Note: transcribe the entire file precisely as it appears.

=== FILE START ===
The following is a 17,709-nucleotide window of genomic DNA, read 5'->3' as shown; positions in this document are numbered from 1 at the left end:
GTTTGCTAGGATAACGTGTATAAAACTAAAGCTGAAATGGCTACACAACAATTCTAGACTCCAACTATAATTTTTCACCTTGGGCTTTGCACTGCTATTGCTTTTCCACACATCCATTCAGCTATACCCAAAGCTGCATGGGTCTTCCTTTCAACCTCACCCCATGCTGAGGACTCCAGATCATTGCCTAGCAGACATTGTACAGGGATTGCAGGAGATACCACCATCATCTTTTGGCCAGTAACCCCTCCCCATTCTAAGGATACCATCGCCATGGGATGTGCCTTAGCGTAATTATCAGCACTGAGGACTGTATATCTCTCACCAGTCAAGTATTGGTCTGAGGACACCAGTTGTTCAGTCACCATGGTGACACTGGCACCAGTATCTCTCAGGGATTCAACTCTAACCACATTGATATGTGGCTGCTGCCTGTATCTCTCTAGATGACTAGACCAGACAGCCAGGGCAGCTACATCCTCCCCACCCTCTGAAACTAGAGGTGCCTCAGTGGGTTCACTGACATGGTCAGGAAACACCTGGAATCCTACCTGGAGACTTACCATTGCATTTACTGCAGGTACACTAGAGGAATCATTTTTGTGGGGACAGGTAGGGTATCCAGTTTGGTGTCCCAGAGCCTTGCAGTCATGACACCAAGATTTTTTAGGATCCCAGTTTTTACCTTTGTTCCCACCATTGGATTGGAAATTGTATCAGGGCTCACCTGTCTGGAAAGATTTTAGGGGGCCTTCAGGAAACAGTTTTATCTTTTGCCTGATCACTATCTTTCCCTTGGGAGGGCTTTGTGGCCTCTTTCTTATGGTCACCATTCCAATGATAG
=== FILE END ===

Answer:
The following is a 17,709-nucleotide window of genomic DNA, read 5'->3' as shown; positions in this document are numbered from 1 at the left end:
GTTTGCTAGGATAACGTGTATAAAACTAAAGCTGAAATGGCTACACAACAATTCTAGACTCCAACTATAATTTTTCACCTTGGGCTTTGCACTGCTATTGCTTTTCCACACATCCATTCAGCTATACCCAAAGCTGCATGGGTCTTCCTTTCAACCTCACCCCATGCTGAGGACTCCAGATCATTGCCTAGCAGACATTGTACAGGGATTGCAGGAGATACCACCATCATCTTTTGGCCAGTAACCCCTCCCCATTCTAAGGATACCATCGCCATGGGATGTGCCTTAGCGTAATTATCAGCACTGAGGACTGTATATCTCTCACCAGTCAAGTATTGGTCTGAGGACACCAGTTGTTCAGTCACCATGGTGACACTGGCACCAGTATCTCTCAGGGATTCAACTCTAACCACATTGATATGTGGCTGCTGCCTGTATCTCTCTAGATGACTAGACCAGACAGCCAGGGCAGCTACATCCTCCCCACCCTCTGAAACTAGAGGTGCCTCAGTGGGTTCACTGACATGGTCAGGAAACACCTGGAATCCTACCTGGAGACTTACCATTGCATTTACTGCAGGTACACTAGAGGAATCATTTTTGTGGGGACAGGTAGGGTATCCAGTTTGGTGTCCCAGAGCCTTGCAGTCATGACACCAAGATTTTTTAGGATCCCAGTTTTTACCTTTGTTCCCACCATTGGATTGGAAATTGTATCAGGGCTCACCTGTCTGGAAAGATTTTAGGGGGCCTTCAGGAAACAGTTTTATCTTTTGCCTGATCACTATCTTTCCCTTGGGAGGGCTTTGTGGCCTCTTTCTTATGGTCACCATTCCAATGATAG